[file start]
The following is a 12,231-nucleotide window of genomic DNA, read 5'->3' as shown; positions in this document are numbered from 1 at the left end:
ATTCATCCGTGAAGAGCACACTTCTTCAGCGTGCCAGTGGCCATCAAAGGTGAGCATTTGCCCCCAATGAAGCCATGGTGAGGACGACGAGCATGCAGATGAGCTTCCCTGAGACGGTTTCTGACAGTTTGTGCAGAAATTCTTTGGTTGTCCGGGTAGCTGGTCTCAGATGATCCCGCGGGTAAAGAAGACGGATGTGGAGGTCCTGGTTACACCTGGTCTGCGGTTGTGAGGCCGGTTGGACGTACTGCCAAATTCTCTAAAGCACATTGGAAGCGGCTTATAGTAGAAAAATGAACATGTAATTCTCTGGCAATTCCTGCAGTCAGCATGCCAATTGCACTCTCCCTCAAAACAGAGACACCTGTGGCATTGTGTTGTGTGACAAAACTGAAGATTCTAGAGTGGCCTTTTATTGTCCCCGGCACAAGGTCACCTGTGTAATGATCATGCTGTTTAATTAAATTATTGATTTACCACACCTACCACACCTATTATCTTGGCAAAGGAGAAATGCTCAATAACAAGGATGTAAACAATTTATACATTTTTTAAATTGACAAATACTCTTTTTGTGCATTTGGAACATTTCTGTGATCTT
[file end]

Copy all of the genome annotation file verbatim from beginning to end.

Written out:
The following is a 12,231-nucleotide window of genomic DNA, read 5'->3' as shown; positions in this document are numbered from 1 at the left end:
ATTCATCCGTGAAGAGCACACTTCTTCAGCGTGCCAGTGGCCATCAAAGGTGAGCATTTGCCCCCAATGAAGCCATGGTGAGGACGACGAGCATGCAGATGAGCTTCCCTGAGACGGTTTCTGACAGTTTGTGCAGAAATTCTTTGGTTGTCCGGGTAGCTGGTCTCAGATGATCCCGCGGGTAAAGAAGACGGATGTGGAGGTCCTGGTTACACCTGGTCTGCGGTTGTGAGGCCGGTTGGACGTACTGCCAAATTCTCTAAAGCACATTGGAAGCGGCTTATAGTAGAAAAATGAACATGTAATTCTCTGGCAATTCCTGCAGTCAGCATGCCAATTGCACTCTCCCTCAAAACAGAGACACCTGTGGCATTGTGTTGTGTGACAAAACTGAAGATTCTAGAGTGGCCTTTTATTGTCCCCGGCACAAGGTCACCTGTGTAATGATCATGCTGTTTAATTAAATTATTGATTTACCACACCTACCACACCTATTATCTTGGCAAAGGAGAAATGCTCAATAACAAGGATGTAAACAATTTATACATTTTTTAAATTGACAAATACTCTTTTTGTGCATTTGGAACATTTCTGTGATCTT